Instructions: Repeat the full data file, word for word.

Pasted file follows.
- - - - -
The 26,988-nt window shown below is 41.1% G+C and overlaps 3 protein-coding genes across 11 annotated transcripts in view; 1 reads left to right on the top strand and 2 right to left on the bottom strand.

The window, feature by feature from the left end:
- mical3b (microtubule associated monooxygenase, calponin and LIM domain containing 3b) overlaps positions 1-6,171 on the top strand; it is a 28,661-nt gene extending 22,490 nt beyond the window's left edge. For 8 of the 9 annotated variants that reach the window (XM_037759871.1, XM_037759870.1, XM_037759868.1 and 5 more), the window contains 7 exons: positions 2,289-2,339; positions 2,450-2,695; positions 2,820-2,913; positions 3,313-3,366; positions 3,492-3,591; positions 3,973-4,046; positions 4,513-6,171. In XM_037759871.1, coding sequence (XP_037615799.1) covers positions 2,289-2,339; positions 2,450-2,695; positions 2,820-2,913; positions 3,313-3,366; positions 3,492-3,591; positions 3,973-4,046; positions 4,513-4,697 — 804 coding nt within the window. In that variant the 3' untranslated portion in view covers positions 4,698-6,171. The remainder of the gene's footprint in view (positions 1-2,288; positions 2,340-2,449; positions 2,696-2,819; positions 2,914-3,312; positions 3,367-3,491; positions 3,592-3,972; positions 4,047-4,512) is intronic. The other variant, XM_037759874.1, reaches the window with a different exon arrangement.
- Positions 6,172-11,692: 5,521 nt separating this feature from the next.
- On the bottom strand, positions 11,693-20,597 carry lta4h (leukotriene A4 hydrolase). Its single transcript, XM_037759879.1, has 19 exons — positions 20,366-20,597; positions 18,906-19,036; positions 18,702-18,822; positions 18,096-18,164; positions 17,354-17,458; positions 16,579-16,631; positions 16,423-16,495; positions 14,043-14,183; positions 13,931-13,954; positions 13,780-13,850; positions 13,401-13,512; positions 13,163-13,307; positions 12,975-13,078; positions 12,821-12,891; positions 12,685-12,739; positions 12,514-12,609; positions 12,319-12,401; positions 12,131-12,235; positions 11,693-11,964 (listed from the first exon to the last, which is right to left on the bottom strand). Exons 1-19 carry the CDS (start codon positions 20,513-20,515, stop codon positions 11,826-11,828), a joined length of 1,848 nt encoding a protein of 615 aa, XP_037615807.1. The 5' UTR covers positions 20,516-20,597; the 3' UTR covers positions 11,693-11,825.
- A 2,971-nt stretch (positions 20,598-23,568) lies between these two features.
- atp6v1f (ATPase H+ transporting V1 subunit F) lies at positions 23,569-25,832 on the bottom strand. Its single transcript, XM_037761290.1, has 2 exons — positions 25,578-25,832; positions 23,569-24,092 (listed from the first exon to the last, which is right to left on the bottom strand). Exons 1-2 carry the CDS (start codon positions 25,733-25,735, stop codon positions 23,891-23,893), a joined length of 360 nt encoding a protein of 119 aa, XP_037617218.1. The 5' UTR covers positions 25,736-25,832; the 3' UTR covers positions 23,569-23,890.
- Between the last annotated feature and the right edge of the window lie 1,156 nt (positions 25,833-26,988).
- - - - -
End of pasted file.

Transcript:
The 26,988-nt window shown below is 41.1% G+C and overlaps 3 protein-coding genes across 11 annotated transcripts in view; 1 reads left to right on the top strand and 2 right to left on the bottom strand.

The window, feature by feature from the left end:
- mical3b (microtubule associated monooxygenase, calponin and LIM domain containing 3b) overlaps positions 1-6,171 on the top strand; it is a 28,661-nt gene extending 22,490 nt beyond the window's left edge. For 8 of the 9 annotated variants that reach the window (XM_037759871.1, XM_037759870.1, XM_037759868.1 and 5 more), the window contains 7 exons: positions 2,289-2,339; positions 2,450-2,695; positions 2,820-2,913; positions 3,313-3,366; positions 3,492-3,591; positions 3,973-4,046; positions 4,513-6,171. In XM_037759871.1, coding sequence (XP_037615799.1) covers positions 2,289-2,339; positions 2,450-2,695; positions 2,820-2,913; positions 3,313-3,366; positions 3,492-3,591; positions 3,973-4,046; positions 4,513-4,697 — 804 coding nt within the window. In that variant the 3' untranslated portion in view covers positions 4,698-6,171. The remainder of the gene's footprint in view (positions 1-2,288; positions 2,340-2,449; positions 2,696-2,819; positions 2,914-3,312; positions 3,367-3,491; positions 3,592-3,972; positions 4,047-4,512) is intronic. The other variant, XM_037759874.1, reaches the window with a different exon arrangement.
- Positions 6,172-11,692: 5,521 nt separating this feature from the next.
- On the bottom strand, positions 11,693-20,597 carry lta4h (leukotriene A4 hydrolase). Its single transcript, XM_037759879.1, has 19 exons — positions 20,366-20,597; positions 18,906-19,036; positions 18,702-18,822; positions 18,096-18,164; positions 17,354-17,458; positions 16,579-16,631; positions 16,423-16,495; positions 14,043-14,183; positions 13,931-13,954; positions 13,780-13,850; positions 13,401-13,512; positions 13,163-13,307; positions 12,975-13,078; positions 12,821-12,891; positions 12,685-12,739; positions 12,514-12,609; positions 12,319-12,401; positions 12,131-12,235; positions 11,693-11,964 (listed from the first exon to the last, which is right to left on the bottom strand). Exons 1-19 carry the CDS (start codon positions 20,513-20,515, stop codon positions 11,826-11,828), a joined length of 1,848 nt encoding a protein of 615 aa, XP_037615807.1. The 5' UTR covers positions 20,516-20,597; the 3' UTR covers positions 11,693-11,825.
- A 2,971-nt stretch (positions 20,598-23,568) lies between these two features.
- atp6v1f (ATPase H+ transporting V1 subunit F) lies at positions 23,569-25,832 on the bottom strand. Its single transcript, XM_037761290.1, has 2 exons — positions 25,578-25,832; positions 23,569-24,092 (listed from the first exon to the last, which is right to left on the bottom strand). Exons 1-2 carry the CDS (start codon positions 25,733-25,735, stop codon positions 23,891-23,893), a joined length of 360 nt encoding a protein of 119 aa, XP_037617218.1. The 5' UTR covers positions 25,736-25,832; the 3' UTR covers positions 23,569-23,890.
- Between the last annotated feature and the right edge of the window lie 1,156 nt (positions 25,833-26,988).